Grant proposals should include:

  • Cover Letter
  • Executive Summary
  • Statement of Need
  • Project Description
  • Budget
  • Organizational Information
  • Conclusion

Writing a grant proposal is a huge undertaking. Some people have made careers of proposal writing. But, if you have the time and are willing to do the work, you can write a better proposal than the professionals. You know your program and its benefits better than anyone. You have the passion for your work and you are the expert at what you do.

My favorite guide to grant proposal writing is:The Foundation Center's Guide to Proposal Writing

  by Jane C. Geever, New York: The Foundation Center, 2007.

You will also want to check out http://www.grantproposal.com.

How much money can I expect to receive?

Foundations generally do not give equal dollar amounts to the programs they decide to fund. But, each foundation does operate within a range of giving. For example: one foundation may give grants from $1,000 to $5,000 while another works with the $25,000 to $50,000 range. You will be able to determine that range in your research. Foundations almost never fund an entire program. Grantmakers want to see community participation in your program as well as in the donations for the program. So, be realistic in your expectations. Foundations cannot meet all or even most of your financial needs. More than 80% of the money donated to nonprofit organizations is actually given by individuals. Ask for what you need in the grant proposal, but expect to receive far less than what you ask for. Most often you will receive money to be used directly in meeting some of the needs of people benefitting from the program. You will probably not receive money to cover administration fees or any overhead costs.

So, is applying for a grant really worth my time?

Absolutely, YES … unless you only want the money.

The added benefits of working through this process are:

  • You might develop relationships with potential donors on the foundations board. Even if the foundation does not fund your work, the individual board members may be or know someone else who is interested. Generally, board members are extremely well connected in the community.
  • You will solidify the mission statement and goals of the organization through the process of writing a grant proposal. Many newer organizations have not really paid attention to defining statements and goals. Older organizations can benefit by using this time to refine and reevaluate.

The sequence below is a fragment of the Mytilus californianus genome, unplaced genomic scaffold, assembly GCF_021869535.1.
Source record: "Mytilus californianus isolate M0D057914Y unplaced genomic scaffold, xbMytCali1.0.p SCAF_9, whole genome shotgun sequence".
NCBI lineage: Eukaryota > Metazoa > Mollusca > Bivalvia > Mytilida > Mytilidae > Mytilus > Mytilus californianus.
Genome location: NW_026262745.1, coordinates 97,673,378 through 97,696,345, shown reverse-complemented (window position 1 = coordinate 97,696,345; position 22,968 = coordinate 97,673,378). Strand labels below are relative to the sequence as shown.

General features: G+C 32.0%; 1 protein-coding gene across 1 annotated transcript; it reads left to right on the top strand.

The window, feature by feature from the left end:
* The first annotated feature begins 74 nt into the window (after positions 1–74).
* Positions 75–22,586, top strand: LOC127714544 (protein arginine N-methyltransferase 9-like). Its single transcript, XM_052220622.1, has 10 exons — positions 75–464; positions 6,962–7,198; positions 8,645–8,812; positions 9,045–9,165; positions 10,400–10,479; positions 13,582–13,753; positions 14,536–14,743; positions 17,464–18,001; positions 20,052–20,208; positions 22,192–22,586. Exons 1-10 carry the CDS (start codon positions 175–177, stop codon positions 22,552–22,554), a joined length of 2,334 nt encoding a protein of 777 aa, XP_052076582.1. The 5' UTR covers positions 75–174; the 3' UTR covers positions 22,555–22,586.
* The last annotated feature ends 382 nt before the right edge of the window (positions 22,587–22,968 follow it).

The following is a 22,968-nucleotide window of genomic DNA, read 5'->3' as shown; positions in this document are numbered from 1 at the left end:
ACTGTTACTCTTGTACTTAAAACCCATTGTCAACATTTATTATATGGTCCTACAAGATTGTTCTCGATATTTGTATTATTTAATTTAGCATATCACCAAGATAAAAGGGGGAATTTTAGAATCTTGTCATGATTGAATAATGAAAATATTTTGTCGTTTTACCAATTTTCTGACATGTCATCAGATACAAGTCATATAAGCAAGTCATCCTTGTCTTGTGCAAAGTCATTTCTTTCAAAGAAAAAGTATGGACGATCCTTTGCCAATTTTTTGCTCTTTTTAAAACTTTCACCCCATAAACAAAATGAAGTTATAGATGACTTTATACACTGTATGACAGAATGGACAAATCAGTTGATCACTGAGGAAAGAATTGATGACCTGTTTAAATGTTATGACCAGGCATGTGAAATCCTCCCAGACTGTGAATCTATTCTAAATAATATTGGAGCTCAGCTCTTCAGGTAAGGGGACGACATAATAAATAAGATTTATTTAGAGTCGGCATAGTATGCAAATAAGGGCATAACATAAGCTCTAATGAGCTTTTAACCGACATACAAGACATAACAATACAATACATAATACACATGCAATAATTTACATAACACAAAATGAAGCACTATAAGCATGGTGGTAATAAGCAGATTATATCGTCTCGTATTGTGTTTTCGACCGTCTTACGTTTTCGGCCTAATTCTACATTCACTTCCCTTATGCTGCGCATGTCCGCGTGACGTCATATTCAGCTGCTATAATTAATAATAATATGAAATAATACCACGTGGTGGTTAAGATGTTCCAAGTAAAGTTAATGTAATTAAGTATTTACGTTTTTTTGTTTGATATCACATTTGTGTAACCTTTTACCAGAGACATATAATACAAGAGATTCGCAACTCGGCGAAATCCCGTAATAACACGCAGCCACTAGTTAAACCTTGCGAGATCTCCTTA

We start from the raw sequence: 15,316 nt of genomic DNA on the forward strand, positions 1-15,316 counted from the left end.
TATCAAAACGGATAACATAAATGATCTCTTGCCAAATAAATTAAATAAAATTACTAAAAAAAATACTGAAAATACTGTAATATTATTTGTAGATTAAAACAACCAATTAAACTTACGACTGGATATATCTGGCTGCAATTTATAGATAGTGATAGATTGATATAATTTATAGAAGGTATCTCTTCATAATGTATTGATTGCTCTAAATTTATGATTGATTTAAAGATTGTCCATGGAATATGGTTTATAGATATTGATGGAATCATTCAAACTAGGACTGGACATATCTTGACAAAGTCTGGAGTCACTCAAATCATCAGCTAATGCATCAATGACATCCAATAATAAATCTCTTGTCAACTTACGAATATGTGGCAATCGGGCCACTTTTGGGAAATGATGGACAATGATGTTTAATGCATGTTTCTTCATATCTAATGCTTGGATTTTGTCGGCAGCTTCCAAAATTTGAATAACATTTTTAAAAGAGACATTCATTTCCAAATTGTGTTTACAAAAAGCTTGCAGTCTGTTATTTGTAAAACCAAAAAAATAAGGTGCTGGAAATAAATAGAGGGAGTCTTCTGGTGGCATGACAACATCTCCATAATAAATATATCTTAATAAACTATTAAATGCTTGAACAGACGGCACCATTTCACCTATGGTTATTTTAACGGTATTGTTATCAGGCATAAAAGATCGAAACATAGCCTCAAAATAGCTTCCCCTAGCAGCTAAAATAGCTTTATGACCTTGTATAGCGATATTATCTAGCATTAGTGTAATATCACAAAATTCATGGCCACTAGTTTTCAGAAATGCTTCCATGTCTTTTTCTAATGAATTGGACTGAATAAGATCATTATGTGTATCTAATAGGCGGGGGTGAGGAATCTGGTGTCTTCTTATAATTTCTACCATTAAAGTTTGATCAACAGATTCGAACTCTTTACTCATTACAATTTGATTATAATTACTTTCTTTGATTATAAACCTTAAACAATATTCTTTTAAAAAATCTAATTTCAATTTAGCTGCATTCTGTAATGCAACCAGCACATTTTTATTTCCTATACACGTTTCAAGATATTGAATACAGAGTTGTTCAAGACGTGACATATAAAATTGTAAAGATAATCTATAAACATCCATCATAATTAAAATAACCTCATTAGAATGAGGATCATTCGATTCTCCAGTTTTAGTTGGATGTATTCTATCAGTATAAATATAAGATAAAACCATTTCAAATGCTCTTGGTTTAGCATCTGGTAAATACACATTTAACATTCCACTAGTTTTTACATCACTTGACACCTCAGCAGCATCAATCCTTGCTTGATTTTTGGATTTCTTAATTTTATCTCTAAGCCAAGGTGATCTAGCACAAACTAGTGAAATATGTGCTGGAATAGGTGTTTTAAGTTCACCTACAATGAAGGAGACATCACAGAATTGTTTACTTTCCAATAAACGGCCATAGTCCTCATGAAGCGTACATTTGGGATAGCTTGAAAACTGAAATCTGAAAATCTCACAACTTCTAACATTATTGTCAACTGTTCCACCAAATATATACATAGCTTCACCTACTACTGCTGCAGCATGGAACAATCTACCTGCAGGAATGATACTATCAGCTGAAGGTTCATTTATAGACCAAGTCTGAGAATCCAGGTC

• You will focus on a solid budget for each program. Very few people like crunching numbers and living on a budget. This process forces the organization to evaluate the finances of both the company and the individual programs.
  • You will develop the basic material for marketing projects by gathering information for your grant proposal.
  • You will learn to answer the question, “Why should I give you money to do your work?” briefly and in a way that compels funders to give more than they originally planned.

If you only want to apply for a grant to get the money this may or may not be the best use of your time. Your organization will have to evaluate how much work it will be to possibly receive a grant vs. other fundraising strategies. Volunteers can be used to help with portions of the grant proposal, but for the most part the work will need to be completed by staff. Does your staff currently have the time to devote to the process? Is your organization able to wait 9 months to a year before receiving grant money? If so, the process of grant application may help to solidify your organization with finances and a clearer vision.

Have you successfully received grant money? Have you tried and received nothing for all your efforts? Leave a comment telling us your story!